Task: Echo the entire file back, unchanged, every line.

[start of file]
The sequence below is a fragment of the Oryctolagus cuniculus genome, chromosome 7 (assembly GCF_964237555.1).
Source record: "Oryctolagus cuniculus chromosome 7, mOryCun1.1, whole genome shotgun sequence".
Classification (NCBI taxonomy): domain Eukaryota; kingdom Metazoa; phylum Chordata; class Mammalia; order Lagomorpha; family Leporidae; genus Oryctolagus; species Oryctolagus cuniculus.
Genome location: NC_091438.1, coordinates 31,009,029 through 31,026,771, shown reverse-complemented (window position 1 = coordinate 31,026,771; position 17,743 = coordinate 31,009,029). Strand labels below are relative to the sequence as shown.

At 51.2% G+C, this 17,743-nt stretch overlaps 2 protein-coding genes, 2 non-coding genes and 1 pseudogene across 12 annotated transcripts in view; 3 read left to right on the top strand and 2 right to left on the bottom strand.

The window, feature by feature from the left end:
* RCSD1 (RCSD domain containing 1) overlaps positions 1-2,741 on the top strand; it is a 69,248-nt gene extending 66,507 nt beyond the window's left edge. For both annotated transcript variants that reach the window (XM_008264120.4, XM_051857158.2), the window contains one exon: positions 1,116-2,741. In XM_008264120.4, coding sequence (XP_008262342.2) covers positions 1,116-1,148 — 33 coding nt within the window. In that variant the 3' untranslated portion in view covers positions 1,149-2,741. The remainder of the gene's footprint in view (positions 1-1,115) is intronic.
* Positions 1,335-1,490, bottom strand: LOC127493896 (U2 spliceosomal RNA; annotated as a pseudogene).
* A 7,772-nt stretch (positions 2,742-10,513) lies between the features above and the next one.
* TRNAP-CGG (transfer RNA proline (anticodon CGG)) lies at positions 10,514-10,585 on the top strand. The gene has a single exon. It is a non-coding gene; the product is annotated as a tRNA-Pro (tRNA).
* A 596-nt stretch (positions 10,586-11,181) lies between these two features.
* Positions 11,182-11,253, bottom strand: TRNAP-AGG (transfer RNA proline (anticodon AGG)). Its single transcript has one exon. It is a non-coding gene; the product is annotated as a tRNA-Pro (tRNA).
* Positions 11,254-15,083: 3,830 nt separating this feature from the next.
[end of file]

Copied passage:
The sequence below is a fragment of the Oryctolagus cuniculus genome, chromosome 7 (assembly GCF_964237555.1).
Source record: "Oryctolagus cuniculus chromosome 7, mOryCun1.1, whole genome shotgun sequence".
Classification (NCBI taxonomy): domain Eukaryota; kingdom Metazoa; phylum Chordata; class Mammalia; order Lagomorpha; family Leporidae; genus Oryctolagus; species Oryctolagus cuniculus.
Genome location: NC_091438.1, coordinates 31,009,029 through 31,026,771, shown reverse-complemented (window position 1 = coordinate 31,026,771; position 17,743 = coordinate 31,009,029). Strand labels below are relative to the sequence as shown.

At 51.2% G+C, this 17,743-nt stretch overlaps 2 protein-coding genes, 2 non-coding genes and 1 pseudogene across 12 annotated transcripts in view; 3 read left to right on the top strand and 2 right to left on the bottom strand.

The window, feature by feature from the left end:
* RCSD1 (RCSD domain containing 1) overlaps positions 1-2,741 on the top strand; it is a 69,248-nt gene extending 66,507 nt beyond the window's left edge. For both annotated transcript variants that reach the window (XM_008264120.4, XM_051857158.2), the window contains one exon: positions 1,116-2,741. In XM_008264120.4, coding sequence (XP_008262342.2) covers positions 1,116-1,148 — 33 coding nt within the window. In that variant the 3' untranslated portion in view covers positions 1,149-2,741. The remainder of the gene's footprint in view (positions 1-1,115) is intronic.
* Positions 1,335-1,490, bottom strand: LOC127493896 (U2 spliceosomal RNA; annotated as a pseudogene).
* A 7,772-nt stretch (positions 2,742-10,513) lies between the features above and the next one.
* TRNAP-CGG (transfer RNA proline (anticodon CGG)) lies at positions 10,514-10,585 on the top strand. The gene has a single exon. It is a non-coding gene; the product is annotated as a tRNA-Pro (tRNA).
* A 596-nt stretch (positions 10,586-11,181) lies between these two features.
* Positions 11,182-11,253, bottom strand: TRNAP-AGG (transfer RNA proline (anticodon AGG)). Its single transcript has one exon. It is a non-coding gene; the product is annotated as a tRNA-Pro (tRNA).
* Positions 11,254-15,083: 3,830 nt separating this feature from the next.